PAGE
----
OF SOCIAL WORK
PORTER R. LEE used to say that social workers learn through their ears rather than through their eyes, thereby classifying social workers with persons of action rather than of reflection. The United States is peculiarly a nation of conferences. They compensate for the great distances that separate workers in the same field. They also neutralize the division into states which might have Balkanized this country if the local provincialism inherent in such a political structure had developed unchecked. Coming into existence almost at the very time that charity was emerging from an undifferentiated practice of good will to a specialized function of the state and of society, the Conference furnished a means whereby the developing practice took on a national character.
As an activity of the American Social Science Association, the Conference was simply a Conference of Charities; on attaining its independence it named itself "Conference on Charities and Correction." In 1882 it took the name "National Conference of Charities and Corrections," but dropped the plural in the last word of its title in 1884. So it remained until 1917, when, in line with the newer vocabulary then being adopted, the name was changed to "National Conference of Social Work." So it has remained to the present and will remain until a new fashion in words declares the title outmoded.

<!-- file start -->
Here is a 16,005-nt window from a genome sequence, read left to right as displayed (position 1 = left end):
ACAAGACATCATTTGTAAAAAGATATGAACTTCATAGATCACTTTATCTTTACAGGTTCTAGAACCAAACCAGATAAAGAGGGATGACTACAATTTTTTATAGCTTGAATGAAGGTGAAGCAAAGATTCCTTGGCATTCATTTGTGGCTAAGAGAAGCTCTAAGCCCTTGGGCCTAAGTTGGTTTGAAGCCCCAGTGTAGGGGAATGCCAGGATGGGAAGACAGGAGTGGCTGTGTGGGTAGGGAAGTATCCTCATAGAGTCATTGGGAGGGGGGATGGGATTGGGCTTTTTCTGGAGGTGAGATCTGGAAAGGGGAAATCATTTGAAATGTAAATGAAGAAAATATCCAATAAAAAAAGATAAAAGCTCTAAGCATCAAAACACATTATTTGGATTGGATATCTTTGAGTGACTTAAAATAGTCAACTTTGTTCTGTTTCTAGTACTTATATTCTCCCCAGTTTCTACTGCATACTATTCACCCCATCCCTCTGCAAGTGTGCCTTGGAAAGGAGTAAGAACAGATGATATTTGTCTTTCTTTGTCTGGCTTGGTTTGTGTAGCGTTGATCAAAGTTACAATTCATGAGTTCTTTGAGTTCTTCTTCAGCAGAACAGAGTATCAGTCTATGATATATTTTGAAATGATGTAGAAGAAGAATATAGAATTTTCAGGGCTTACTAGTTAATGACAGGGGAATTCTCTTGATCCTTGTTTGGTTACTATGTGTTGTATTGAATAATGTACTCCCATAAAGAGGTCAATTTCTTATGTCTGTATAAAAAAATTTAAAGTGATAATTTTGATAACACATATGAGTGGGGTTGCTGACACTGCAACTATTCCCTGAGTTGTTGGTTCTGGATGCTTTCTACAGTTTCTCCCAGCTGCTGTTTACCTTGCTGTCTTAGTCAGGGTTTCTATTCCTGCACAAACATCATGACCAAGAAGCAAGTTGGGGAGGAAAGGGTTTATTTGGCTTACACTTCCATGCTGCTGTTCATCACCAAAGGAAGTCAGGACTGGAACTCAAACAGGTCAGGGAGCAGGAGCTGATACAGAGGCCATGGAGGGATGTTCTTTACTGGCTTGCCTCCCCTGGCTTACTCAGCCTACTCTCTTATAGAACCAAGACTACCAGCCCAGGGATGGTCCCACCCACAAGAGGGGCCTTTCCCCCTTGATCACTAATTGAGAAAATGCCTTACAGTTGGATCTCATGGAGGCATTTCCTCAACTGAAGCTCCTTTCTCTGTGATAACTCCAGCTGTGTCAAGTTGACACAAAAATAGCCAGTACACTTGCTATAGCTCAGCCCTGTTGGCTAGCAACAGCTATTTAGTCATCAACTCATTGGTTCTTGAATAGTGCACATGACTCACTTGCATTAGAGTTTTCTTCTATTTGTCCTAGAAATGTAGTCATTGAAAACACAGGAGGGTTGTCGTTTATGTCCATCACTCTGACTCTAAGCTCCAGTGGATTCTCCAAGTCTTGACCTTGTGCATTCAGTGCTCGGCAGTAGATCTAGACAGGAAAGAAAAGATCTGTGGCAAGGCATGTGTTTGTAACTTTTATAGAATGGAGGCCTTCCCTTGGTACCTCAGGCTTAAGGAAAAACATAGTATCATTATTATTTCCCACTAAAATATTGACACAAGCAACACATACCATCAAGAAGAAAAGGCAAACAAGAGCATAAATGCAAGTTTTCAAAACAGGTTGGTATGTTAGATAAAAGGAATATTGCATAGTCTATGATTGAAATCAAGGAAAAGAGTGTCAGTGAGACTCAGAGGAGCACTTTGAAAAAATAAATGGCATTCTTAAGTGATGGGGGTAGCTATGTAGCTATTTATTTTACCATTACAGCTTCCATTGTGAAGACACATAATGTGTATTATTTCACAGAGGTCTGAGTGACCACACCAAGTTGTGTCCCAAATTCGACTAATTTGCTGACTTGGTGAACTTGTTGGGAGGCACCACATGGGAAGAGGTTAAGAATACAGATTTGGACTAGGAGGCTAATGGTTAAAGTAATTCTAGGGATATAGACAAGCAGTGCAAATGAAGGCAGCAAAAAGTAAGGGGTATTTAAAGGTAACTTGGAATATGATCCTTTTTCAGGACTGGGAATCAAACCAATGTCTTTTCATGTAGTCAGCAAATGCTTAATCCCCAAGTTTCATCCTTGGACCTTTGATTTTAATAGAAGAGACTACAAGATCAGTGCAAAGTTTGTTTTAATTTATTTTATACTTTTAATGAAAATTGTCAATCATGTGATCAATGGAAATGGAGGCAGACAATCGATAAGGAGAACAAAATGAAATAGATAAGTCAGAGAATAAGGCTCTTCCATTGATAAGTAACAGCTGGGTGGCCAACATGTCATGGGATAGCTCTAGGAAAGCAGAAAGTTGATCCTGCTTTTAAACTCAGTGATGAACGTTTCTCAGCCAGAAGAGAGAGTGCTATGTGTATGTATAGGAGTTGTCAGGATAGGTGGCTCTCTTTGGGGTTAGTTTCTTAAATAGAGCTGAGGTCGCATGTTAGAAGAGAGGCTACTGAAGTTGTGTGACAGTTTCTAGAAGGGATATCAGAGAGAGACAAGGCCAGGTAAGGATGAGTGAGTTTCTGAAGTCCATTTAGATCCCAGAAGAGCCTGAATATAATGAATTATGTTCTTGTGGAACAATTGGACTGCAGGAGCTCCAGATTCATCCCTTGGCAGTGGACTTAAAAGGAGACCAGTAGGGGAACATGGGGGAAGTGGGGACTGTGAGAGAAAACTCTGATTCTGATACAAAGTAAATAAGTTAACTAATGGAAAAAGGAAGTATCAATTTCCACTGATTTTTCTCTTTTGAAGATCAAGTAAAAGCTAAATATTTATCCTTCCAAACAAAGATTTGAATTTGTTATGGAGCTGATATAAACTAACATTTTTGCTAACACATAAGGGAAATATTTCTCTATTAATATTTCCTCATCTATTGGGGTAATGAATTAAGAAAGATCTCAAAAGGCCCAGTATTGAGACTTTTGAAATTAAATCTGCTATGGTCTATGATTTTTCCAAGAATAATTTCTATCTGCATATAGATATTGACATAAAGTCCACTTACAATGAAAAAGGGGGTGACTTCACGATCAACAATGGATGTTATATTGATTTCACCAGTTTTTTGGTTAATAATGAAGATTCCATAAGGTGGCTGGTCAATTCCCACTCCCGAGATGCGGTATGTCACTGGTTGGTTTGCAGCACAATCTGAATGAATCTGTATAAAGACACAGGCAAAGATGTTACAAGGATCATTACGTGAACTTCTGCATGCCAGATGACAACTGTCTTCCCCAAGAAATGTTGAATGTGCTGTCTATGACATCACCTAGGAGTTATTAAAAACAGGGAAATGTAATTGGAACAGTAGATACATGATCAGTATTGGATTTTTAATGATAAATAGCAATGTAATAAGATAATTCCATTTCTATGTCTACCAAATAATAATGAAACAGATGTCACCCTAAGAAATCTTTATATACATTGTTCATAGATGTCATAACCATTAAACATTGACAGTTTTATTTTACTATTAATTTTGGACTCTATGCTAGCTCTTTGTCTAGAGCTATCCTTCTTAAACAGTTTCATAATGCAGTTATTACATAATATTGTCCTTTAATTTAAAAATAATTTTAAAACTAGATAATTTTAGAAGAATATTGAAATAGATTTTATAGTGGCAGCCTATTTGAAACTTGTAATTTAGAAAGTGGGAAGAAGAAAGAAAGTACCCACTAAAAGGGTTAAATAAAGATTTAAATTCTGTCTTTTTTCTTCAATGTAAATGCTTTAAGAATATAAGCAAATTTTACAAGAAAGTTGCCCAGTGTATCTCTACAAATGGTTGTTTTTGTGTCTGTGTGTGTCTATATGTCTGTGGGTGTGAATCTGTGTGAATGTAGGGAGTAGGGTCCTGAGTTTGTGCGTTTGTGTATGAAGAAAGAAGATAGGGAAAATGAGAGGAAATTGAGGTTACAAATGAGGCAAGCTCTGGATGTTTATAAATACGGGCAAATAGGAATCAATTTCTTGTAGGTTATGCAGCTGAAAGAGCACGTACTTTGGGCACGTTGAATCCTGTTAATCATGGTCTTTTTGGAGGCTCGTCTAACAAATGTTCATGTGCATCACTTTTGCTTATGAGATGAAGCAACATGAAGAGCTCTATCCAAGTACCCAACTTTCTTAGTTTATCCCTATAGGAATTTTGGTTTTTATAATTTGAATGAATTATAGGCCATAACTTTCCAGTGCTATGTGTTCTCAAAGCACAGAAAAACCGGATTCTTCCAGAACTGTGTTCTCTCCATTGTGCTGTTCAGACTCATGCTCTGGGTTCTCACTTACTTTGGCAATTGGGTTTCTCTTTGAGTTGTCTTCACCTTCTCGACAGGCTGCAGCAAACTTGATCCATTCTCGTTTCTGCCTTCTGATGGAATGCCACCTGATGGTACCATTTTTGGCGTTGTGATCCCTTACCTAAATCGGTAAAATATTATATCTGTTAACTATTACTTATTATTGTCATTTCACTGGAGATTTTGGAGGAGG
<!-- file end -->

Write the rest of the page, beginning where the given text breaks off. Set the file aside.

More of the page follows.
The control of the Conference in its early years was in the hands of members and executives of state boards of charities.